At the conclusion of the exercise, the MVS, took the opportunity to practise their pilotage skills in the Hamble River followed by high speed handling training in Southampton Water – something not really possible in Christchurch Harbour!

Both MVS and NCI teams agreed that it was a very useful and enjoyable experience, with many useful learning points for both sides. The MVS crew, which included one of our own watchkeepers, Chris Lloyd-Smith, noted how accurate the position plotting had been.

More exercises are planned and once again these will not be advertised, so keep your skills honed – it could be you next time!

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RIP Pat Manley


A very fitting tribute to Pat Manley by Practical Boat Owner Magazine. Pat was  instrumental in the early days of NCI Calshot organising VHF radio courses and exams for many Calshot Watchkeepers back in 2011.
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Hanger-cam October 1st

What a morning to view the new camera and monitor in action! Well done especially Phil…..

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Bramble Bank Cricket Match

Yesterday’s 1600-2000 hours watch was particularly interesting up Calshot Tower.  I have to admit that I had not put two and two together to realise that a Spring Tide of 5 metres high and half a metre low at the Equinox would cause a very English event to occur.

Our role is to keep an eye out for vulnerable craft and shoreline users in an area of heavy activity, especially in areas of risk such as the multitude of patches of sea that look safe, but in fact dry out at low tide.  One of these areas is the Bramble Bank.  Slap in the middle of the Solent, the Bramble Bank is bordered to the south by the main shipping channel which enters a ‘Precautionary Area’ at Prince Consort North Cardinal in a westerly direction and then veers Northeast up the Thorn Channel.  Anyone trying to cut this corner is in danger of grinding to a halt on the bank.

The first indication that yesterday was not going to be a typical shift was when we saw the Steamship Shieldhall who had earlier passed us to our traditional dipping of our flag and toot back was taking a route from west to east just to the north of the Bramble Bank.  At 1730 hours we started to monitor motor cruisers, yachts, ribs etc amassing at Bramble Bank.  Low tide was due at around 1830 hours.  The penny dropped – aha! THE CRICKET MATCH.  This annual event is not always successfully played with the ‘pitch’ not appearing at low tide and the players paddling in several inches of water.  It brings new meaning to a sporting event being a wash-out.  This year turned out to be a success with enough of the bank becoming exposed for half an hour for the match to be played.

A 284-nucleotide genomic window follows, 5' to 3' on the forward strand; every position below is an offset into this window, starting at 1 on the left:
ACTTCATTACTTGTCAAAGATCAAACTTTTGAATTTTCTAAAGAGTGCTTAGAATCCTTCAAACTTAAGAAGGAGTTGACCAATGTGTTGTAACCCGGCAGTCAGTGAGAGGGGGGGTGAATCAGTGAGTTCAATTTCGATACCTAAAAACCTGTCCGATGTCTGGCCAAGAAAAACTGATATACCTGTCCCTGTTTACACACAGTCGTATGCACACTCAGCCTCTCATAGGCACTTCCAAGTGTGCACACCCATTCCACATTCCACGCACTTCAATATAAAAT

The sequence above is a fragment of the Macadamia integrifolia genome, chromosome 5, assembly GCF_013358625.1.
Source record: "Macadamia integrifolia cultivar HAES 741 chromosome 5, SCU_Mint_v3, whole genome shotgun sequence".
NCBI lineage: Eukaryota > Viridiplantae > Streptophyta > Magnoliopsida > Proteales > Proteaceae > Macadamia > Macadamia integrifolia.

From Calshot Tower, Bramble Bank is almost 2 nautical miles away.  This is a view taken on my phone:


You can see from this photo how low the tide was and how much of Calshot Spit was exposed (another corner not to be cut!).  The cricket match was in progress at this point.  Can you see it?  Probably not – look up from the apex of the near end of the hanger (Activity Centre) and you might espy a smudge in the water.

This photo was taken through the lens of our monoscope:


There they are!

We saw many craft making their way to the match.  Plenty of lifeboats were in attendance ‘just in case’.  At one point a large container ship went close by, threatening to swamp the match with its wash.  We had also been monitoring some kayaks paddling down from north of the Fawley Jetty and were making their way to Bramble Bank across the main channel.  We kept an eye on them and then decided that, since it would be dusk by the time they would be making their way back, we should let someone know of the vulnerability.  We called the Coastguard (on a non-urgent line) and suggested they let Calshot Lifeboat (who were already at the event) know of the presence of the kayaks.  This the Coastguard did.

By the end of our shift, the match was over, the pitch was once again under water and the kayakers had made it back across the main channel and were working their way along the shoreline at Calshot Spit.

Another enjoyable and productive day ‘at the office’!

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Day 1 – Southampton Boat Show

A busy first day on the NCI stand Southampton Boat Show with a surprise visit by NCI National Chairman Lesley Suddes!

Left to right:
Tim Colquhoun (National PR/Corporate Communications Officer)
Ken Burton (Watchkeeper – NCI Calshot)
Mike Smith (National Office Manager)
Caroline Hildrew (watchkeeper – NCI Gosport)
Lesley Suddes (National Chairman)
Chris Lloyd-Smith (Watchkeeper – NCI Calshot)
Deirdre Blore – (Trainee Watchkeeper – NCI Calshot)

Hiding behind the camera – Phil Bridges (Watchkeeper – NCI Calshot)

The show runs 16-25th September, You’ll find us at stand J041 in the Ocean Hall, why not pop along and enter our free draw with a chance to spend £500 with the good people of Force 4 chandlery .